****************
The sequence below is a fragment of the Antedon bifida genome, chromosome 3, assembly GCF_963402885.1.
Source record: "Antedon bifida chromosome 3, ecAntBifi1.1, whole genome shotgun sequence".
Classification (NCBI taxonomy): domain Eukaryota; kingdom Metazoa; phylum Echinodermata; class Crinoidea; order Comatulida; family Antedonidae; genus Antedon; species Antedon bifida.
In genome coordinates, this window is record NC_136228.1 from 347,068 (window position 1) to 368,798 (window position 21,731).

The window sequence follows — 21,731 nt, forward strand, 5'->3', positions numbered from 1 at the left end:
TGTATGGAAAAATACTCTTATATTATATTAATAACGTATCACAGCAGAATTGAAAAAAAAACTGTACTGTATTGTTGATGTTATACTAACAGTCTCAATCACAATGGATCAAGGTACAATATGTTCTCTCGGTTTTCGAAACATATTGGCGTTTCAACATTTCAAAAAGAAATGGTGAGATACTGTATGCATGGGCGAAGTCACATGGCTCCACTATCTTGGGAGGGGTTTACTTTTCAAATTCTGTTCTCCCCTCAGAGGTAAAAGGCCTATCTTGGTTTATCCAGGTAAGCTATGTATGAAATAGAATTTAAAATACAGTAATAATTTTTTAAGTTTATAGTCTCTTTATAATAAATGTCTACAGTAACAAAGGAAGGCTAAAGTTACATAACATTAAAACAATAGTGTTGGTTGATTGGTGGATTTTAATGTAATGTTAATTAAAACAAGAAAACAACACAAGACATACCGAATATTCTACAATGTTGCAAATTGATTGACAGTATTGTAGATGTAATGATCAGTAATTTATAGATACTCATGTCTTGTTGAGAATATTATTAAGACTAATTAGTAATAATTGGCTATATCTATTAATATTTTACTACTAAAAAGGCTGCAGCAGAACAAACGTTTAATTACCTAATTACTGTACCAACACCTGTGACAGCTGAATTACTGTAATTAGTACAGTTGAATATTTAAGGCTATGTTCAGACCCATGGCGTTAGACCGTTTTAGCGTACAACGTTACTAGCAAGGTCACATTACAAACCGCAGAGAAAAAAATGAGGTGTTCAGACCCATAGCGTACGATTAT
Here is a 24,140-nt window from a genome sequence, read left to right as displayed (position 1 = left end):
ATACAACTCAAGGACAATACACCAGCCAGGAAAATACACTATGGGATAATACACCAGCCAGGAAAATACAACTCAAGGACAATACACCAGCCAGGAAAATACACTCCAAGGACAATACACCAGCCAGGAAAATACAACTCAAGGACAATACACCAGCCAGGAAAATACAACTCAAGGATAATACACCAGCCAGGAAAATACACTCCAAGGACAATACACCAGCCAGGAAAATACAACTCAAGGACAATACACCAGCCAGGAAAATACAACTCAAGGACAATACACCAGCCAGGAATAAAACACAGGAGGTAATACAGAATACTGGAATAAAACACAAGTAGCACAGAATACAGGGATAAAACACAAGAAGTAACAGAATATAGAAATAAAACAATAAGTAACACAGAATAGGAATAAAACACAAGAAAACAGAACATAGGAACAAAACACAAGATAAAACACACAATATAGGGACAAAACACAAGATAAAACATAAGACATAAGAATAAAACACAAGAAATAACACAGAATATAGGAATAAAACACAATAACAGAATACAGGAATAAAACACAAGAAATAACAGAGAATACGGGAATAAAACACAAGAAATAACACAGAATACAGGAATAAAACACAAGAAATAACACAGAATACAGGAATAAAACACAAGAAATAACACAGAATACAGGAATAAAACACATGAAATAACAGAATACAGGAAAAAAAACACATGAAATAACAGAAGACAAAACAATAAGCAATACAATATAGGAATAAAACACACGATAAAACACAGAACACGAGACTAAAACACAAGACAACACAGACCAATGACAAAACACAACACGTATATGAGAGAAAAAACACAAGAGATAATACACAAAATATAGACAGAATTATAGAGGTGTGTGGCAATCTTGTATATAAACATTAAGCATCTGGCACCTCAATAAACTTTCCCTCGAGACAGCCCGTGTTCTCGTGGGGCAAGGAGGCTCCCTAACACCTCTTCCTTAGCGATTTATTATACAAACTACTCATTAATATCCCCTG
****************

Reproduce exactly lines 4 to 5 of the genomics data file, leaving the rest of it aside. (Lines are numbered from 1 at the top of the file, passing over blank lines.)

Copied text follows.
In genome coordinates, this window is record NC_136228.1 from 347,068 (window position 1) to 368,798 (window position 21,731).

The window sequence follows — 21,731 nt, forward strand, 5'->3', positions numbered from 1 at the left end: